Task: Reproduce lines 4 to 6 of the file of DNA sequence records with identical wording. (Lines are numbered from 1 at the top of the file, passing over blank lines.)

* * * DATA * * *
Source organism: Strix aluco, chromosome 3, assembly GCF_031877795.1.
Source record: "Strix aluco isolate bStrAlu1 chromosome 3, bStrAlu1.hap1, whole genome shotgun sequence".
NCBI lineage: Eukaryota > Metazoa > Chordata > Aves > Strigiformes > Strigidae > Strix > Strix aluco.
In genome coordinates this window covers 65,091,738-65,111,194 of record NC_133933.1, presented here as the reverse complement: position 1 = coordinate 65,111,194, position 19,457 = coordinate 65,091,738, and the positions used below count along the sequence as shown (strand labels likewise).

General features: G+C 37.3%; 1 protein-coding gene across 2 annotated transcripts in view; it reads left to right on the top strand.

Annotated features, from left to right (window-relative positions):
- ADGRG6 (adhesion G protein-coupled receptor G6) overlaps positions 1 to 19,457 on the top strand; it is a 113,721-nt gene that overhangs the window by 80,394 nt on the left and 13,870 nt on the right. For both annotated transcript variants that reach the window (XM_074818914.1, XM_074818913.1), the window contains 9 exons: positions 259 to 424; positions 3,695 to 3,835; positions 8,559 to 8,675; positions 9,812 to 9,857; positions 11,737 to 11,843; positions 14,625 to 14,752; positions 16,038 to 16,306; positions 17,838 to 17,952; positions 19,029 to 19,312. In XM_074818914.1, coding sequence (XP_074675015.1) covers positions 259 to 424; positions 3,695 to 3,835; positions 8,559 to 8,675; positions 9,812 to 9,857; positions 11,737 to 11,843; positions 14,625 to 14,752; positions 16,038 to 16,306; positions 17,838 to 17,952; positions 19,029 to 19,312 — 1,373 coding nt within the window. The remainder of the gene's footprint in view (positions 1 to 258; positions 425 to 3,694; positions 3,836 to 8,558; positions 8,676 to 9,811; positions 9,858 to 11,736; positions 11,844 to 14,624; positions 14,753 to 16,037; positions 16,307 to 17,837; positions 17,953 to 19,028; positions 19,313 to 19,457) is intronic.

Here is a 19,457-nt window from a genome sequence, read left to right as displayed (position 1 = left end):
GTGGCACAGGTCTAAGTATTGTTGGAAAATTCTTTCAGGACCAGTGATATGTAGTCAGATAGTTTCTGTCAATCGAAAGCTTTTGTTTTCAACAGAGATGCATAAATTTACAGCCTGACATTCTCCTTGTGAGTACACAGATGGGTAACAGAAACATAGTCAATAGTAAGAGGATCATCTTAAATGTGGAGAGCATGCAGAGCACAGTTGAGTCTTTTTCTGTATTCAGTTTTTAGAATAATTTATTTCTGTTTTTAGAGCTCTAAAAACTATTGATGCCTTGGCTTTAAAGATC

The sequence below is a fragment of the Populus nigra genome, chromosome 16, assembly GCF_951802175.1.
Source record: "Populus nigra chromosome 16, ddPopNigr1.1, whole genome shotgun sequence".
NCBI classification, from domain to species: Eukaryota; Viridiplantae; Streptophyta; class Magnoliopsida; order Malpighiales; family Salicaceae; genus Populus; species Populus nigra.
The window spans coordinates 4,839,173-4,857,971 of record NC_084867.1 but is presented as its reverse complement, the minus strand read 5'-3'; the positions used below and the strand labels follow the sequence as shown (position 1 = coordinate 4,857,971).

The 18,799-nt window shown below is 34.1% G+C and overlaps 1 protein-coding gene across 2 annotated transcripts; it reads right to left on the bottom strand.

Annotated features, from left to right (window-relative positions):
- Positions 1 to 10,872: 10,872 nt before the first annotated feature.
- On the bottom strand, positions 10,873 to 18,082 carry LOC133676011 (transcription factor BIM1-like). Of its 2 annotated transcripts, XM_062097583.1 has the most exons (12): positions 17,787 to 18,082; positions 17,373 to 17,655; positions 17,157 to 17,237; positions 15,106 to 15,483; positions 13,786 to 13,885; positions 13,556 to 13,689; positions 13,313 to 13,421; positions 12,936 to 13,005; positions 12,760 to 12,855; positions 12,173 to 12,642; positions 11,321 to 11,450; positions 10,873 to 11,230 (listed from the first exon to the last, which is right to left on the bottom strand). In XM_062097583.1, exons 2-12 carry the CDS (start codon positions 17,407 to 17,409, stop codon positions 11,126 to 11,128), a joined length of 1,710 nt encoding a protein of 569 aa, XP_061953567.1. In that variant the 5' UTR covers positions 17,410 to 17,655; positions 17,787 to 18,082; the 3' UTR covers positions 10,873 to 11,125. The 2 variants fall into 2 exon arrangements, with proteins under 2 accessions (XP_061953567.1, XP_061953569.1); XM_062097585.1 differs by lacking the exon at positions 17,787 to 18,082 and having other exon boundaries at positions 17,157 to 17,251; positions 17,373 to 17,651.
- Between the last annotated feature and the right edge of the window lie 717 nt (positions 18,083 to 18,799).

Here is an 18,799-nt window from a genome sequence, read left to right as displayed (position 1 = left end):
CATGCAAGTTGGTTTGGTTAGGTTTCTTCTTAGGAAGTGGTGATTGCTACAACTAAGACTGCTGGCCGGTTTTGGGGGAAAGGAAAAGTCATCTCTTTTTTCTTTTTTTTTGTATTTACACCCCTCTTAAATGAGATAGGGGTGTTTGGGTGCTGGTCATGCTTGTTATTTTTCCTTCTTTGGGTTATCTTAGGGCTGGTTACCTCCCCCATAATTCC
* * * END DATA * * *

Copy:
In genome coordinates this window covers 65,091,738-65,111,194 of record NC_133933.1, presented here as the reverse complement: position 1 = coordinate 65,111,194, position 19,457 = coordinate 65,091,738, and the positions used below count along the sequence as shown (strand labels likewise).

General features: G+C 37.3%; 1 protein-coding gene across 2 annotated transcripts in view; it reads left to right on the top strand.

Annotated features, from left to right (window-relative positions):